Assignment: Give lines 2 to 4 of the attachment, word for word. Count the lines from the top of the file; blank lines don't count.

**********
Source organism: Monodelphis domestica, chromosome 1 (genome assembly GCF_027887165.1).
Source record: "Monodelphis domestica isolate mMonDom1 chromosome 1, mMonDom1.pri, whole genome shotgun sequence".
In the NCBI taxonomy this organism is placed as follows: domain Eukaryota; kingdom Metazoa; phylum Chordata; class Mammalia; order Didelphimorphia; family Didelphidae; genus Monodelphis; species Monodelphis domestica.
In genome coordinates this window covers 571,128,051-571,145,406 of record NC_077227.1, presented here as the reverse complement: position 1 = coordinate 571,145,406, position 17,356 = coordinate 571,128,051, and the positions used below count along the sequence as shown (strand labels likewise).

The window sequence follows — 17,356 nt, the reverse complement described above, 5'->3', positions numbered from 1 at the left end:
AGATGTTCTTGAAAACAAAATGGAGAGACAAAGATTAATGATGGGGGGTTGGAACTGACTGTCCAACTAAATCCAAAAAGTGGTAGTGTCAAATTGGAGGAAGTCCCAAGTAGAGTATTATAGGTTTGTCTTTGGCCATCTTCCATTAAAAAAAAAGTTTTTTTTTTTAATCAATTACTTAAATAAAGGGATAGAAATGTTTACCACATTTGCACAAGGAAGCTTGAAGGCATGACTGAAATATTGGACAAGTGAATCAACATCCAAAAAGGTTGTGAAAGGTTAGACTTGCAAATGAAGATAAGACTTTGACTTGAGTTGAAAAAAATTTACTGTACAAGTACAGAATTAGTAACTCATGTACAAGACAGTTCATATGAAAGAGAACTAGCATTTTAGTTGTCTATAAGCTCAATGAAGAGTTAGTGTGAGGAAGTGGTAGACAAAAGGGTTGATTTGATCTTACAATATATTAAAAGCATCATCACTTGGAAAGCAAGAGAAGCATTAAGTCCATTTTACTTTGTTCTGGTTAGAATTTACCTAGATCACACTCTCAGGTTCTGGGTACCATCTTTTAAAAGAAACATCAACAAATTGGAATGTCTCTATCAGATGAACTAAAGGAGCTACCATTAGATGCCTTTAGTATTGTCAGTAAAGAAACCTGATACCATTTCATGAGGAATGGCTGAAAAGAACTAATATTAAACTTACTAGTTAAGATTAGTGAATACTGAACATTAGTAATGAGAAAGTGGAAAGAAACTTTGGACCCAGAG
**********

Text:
Source record: "Monodelphis domestica isolate mMonDom1 chromosome 1, mMonDom1.pri, whole genome shotgun sequence".
In the NCBI taxonomy this organism is placed as follows: domain Eukaryota; kingdom Metazoa; phylum Chordata; class Mammalia; order Didelphimorphia; family Didelphidae; genus Monodelphis; species Monodelphis domestica.
In genome coordinates this window covers 571,128,051-571,145,406 of record NC_077227.1, presented here as the reverse complement: position 1 = coordinate 571,145,406, position 17,356 = coordinate 571,128,051, and the positions used below count along the sequence as shown (strand labels likewise).